“I went as far as I could go with the information from Smith,” Gilmore says. “Every time I wrote an article or something appeared on the crime, he’d contact me. The last time I talked with him, he said, ‘I think it’s time we talked about the murder.’ I said, ‘What murder?’ He said, ‘Her murder.’ It was always ‘her murder.’ And it was an open case, so I had to go to the police. I told him that. I mean, this was a murder--we’re talking about real life, real death, real blood, all that. He died in a hotel fire not long after that. I don’t say this is the guy who did it, I only say that he had information for me that was very significant. It all happened 59 years ago, man. It’s an unsolvable crime.”
By the time he got to Hollywood High School, Gilmore was becoming well educated in the ways of non-high school Hollywood. The precocious teenager was spending his evenings socializing at Sunset Strip hot spots, sipping gin and tonics. He was tall and good-looking, and directors, agents and screenwriters of both sexes were wining, dining and hitting on him.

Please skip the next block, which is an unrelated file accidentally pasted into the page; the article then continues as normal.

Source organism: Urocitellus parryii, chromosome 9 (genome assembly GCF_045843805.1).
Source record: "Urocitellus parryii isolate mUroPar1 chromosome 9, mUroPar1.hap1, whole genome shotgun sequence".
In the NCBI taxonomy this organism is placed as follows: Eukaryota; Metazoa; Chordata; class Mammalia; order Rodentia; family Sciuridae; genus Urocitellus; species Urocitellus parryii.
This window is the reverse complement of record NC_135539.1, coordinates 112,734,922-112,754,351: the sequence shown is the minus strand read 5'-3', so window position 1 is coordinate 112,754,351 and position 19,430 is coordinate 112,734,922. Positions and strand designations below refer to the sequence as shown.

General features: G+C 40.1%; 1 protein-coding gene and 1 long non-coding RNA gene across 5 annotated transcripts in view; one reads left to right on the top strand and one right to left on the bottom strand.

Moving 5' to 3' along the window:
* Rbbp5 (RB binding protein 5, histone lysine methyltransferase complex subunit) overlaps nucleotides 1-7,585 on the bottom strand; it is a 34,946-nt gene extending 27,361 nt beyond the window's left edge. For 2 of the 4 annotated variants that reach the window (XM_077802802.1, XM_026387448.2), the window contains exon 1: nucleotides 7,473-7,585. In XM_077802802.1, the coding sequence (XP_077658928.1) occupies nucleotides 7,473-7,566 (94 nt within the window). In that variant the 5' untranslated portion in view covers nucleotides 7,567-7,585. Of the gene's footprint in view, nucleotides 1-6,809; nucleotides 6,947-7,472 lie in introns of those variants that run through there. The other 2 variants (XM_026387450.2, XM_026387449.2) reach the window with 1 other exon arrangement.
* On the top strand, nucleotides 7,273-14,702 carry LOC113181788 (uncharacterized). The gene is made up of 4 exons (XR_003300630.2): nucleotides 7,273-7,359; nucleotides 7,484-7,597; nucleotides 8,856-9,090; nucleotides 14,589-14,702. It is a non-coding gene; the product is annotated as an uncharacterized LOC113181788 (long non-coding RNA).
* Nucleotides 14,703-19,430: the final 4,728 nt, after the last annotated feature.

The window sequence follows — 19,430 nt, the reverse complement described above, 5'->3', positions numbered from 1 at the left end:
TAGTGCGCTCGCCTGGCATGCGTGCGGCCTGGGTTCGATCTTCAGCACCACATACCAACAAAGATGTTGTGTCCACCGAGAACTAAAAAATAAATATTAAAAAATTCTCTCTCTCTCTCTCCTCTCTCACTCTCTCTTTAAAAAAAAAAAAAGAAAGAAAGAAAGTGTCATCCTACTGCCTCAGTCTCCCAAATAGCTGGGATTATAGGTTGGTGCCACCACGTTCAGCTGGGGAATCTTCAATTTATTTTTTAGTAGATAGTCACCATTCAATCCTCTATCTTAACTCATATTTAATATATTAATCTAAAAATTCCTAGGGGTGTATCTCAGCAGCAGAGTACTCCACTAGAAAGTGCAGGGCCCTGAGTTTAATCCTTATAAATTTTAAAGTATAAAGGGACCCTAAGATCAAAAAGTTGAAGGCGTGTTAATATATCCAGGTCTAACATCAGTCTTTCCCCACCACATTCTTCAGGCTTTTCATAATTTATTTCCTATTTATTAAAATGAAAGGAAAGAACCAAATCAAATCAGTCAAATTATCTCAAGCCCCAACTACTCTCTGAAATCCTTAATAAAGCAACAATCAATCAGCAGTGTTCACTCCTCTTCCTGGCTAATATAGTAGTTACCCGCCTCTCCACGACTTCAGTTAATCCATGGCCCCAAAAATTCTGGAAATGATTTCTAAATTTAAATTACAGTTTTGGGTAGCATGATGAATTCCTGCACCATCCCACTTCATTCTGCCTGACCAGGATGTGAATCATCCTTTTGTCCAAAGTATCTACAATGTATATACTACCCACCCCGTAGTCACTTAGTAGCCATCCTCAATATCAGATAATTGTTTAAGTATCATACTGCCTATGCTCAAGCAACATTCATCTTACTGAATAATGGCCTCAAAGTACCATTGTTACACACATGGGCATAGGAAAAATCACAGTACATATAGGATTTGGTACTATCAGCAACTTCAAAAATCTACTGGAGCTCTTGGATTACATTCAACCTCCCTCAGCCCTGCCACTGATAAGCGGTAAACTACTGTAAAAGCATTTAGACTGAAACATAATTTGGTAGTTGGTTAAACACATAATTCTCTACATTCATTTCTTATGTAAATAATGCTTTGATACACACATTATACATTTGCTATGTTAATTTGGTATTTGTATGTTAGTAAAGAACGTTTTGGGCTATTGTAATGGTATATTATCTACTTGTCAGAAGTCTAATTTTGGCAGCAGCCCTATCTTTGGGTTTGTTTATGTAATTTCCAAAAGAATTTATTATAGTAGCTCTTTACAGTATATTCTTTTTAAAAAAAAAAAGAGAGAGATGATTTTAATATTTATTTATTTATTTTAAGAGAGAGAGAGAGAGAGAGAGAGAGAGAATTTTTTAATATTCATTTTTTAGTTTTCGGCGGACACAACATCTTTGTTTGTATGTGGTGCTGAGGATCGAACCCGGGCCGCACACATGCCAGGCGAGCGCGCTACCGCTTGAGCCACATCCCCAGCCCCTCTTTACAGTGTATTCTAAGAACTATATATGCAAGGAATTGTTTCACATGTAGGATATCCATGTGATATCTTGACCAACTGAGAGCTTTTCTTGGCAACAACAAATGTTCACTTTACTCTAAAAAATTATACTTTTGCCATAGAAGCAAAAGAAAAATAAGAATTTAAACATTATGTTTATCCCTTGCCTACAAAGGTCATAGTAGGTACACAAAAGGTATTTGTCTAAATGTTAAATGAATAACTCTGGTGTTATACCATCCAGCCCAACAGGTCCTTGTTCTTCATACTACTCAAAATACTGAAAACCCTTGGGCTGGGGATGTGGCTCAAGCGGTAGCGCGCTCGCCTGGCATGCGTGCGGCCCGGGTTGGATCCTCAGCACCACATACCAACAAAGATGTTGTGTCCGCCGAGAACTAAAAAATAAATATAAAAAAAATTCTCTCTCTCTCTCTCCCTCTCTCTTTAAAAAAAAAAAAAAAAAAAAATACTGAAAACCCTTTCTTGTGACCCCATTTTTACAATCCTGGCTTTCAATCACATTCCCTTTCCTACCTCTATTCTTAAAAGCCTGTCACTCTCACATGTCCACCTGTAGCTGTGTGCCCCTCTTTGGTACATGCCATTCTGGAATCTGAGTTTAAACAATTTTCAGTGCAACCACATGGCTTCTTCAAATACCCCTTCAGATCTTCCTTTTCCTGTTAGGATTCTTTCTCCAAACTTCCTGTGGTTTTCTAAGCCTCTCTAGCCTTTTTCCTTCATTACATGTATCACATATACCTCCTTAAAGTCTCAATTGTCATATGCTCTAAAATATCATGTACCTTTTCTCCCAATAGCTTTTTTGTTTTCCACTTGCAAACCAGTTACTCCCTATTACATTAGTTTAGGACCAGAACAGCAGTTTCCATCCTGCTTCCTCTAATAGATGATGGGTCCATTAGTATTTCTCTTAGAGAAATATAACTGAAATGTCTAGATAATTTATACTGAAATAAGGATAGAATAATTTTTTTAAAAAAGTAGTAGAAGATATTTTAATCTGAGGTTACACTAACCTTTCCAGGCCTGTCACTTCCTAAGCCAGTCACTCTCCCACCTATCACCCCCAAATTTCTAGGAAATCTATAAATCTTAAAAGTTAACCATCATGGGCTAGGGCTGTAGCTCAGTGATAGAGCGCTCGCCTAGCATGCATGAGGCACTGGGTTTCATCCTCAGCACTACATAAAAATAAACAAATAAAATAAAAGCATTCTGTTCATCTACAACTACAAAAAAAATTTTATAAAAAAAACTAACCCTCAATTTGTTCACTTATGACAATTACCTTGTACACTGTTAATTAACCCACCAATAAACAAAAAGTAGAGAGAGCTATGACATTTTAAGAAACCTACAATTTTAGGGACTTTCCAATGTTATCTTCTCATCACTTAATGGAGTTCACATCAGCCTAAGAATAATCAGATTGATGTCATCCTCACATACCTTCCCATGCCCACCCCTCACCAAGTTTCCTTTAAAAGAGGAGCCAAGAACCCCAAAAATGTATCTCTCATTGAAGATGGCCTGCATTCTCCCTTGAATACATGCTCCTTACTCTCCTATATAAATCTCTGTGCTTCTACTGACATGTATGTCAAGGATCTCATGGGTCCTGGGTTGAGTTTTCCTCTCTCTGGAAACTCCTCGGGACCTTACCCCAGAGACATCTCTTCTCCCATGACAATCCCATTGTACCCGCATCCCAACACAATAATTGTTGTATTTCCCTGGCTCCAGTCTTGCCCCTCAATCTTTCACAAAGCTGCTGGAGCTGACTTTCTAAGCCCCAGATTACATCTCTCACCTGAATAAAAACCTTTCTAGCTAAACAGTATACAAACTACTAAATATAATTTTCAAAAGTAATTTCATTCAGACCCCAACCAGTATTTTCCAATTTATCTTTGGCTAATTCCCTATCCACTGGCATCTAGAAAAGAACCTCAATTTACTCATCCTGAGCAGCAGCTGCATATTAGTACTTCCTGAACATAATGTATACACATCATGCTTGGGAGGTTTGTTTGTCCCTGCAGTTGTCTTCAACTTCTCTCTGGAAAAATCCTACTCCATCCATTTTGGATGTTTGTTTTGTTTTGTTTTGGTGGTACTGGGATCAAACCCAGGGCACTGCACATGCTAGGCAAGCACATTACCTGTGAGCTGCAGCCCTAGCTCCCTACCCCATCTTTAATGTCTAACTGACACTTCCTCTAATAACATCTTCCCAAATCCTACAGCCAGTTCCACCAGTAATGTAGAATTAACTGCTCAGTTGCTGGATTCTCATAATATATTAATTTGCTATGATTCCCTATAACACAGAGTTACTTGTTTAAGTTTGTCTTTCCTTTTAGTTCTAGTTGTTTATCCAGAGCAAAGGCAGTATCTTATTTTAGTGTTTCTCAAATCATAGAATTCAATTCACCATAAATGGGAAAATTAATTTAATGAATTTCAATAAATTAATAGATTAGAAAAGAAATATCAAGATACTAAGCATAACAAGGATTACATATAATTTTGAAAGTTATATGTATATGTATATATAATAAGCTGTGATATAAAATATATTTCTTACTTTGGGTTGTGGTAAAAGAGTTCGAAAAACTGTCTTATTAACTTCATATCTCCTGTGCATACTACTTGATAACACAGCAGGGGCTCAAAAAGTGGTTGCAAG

When he wrote about the action at Ciro’s and the Mocambo for class, an English teacher suggested that he consider becoming a writer. He considered it long enough to decide to become an actor. Inspired by the tough-meets-tender Method emoting of Marlon Brando and Montgomery Clift, he made the pilgrimage to New York to sit in on classes at Lee Strasberg’s Actors Studio. He was 17. A short time later, at a drugstore near Times Square, a friend introduced him to another struggling young iconoclast, James Dean. They hit it off, remaining close as Dean’s star ascended and Gilmore starved.